Claire and her husband were bound to another family by a less-than-legal housing arrangement:
We sublet a basement apartment from dear friends of ours who had an almost 2 year old. Having her around almost every day was a delight—she would bring us our mail just before dinner, follow my husband around as he cooked dinner and I visited with her mother, and was generally thrilled to have the attention of four adults. Then after they moved out, I still watched her younger sister (who was 4 months younger than my son) four mornings a week while my friend worked. It’s part of the reason I’m so much in favor of policies that accommodate and promote childcare pluralism and “family, friend, and neighbor care” (as HHS calls it)—these sustained, communal caregiving relationships are so good for everyone involved.
In many places, zoning makes this kind of arrangement illegal, even though it’s a wonderful way for families to begin their lives.
Wesley Hill, a celibate gay man, has written about his own experience of being incorporated into a family through the ties of godparenthood:
During the announcements, Aidan introduced himself to the congregation and then pointed to our pew. “This is my family,” he said. He asked Mel and Felicity to stand up and said, “Mel is my wife, and Felicity is my daughter.” And then he indicated that I should stand too. “And this is our friend Wes. We live in Christian community. Wes shares our home and is Felicity’s godfather.”
When I told another friend about what Aidan did, he replied that it was “a public declaration that ‘We all belong together.’” Precisely.
Kathryn wrote about her surprise at how her children were received by her extended family (I have slightly compressed her original comment):
When I got pregnant, I knew that our parents would be excited to have a grandchild, but I had no idea how our siblings or our close single friends would feel about our kid, since most of them are either not in a life stage where they interact with kids often or have explicitly said they don’t want to have kids themselves.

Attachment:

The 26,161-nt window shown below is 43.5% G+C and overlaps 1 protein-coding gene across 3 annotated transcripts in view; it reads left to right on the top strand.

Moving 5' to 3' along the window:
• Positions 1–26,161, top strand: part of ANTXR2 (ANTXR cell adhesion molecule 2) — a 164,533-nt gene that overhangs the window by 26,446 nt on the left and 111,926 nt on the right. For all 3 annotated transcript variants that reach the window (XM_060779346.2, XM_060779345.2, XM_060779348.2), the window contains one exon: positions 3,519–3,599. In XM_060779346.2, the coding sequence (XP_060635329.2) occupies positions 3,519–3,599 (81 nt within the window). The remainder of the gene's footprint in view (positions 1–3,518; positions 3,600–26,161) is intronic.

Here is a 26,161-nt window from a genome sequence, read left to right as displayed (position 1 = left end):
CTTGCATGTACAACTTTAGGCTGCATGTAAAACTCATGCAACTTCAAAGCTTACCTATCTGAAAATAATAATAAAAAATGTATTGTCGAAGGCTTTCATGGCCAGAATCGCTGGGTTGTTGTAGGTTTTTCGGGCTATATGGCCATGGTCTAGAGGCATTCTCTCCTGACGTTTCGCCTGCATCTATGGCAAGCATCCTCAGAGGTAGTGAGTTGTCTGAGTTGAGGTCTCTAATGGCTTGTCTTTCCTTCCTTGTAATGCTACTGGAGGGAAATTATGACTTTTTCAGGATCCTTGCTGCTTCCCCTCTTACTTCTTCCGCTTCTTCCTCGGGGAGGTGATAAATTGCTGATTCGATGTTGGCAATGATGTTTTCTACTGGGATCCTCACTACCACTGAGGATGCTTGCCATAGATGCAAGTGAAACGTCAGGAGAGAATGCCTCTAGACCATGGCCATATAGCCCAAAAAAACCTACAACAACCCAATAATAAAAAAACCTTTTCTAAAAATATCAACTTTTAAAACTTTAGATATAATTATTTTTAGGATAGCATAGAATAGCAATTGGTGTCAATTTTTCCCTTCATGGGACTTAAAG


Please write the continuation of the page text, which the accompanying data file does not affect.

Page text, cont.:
So it’s been incredibly cool and heartwarming to see our siblings become enthusiastic aunts and uncles who clamor for baby photos in the family group chat and visit us just to spend time with our son. Even my close friends who don’t want to have kids are so happy to be part of my son’s life.
It made me realize how much the cultural idea of kids as a burden or an inconvenience had impacted me without my being aware of it. I had pictured the response to us having a kid to be similar to the response a friend or family member might make to us getting really into hiking or Marvel movies—acceptance of a lifestyle choice and willingness to accommodate our new enthusiasm, but with a heavy side helping of bemused tolerance.
It’s been a delightful surprise to discover that our son’s has a place in an already-existing community of love, without having had to earn it. Understanding this has made me more willing to share the hard parts of parenting with my family and friends and ask for things I need.
Her comment leaves me with such a mix of joy and sorrow. She’s right that it’s easy to assume that children are a problem or a provocation. That expectation can leave parents isolated, assuming it’s wrong to ask for help unless they can’t go on without it.
And it leaves aunts, uncles, godparents, and single friends more isolated, too. They might find they delight in being needed, but aren’t asked.
Your comments and stories are a reminder that a child is never a purely private matter, relevant only to its parents… or to a woman and her doctor. We are all entangled with each other, and our burdens and blessings are meant to be shared.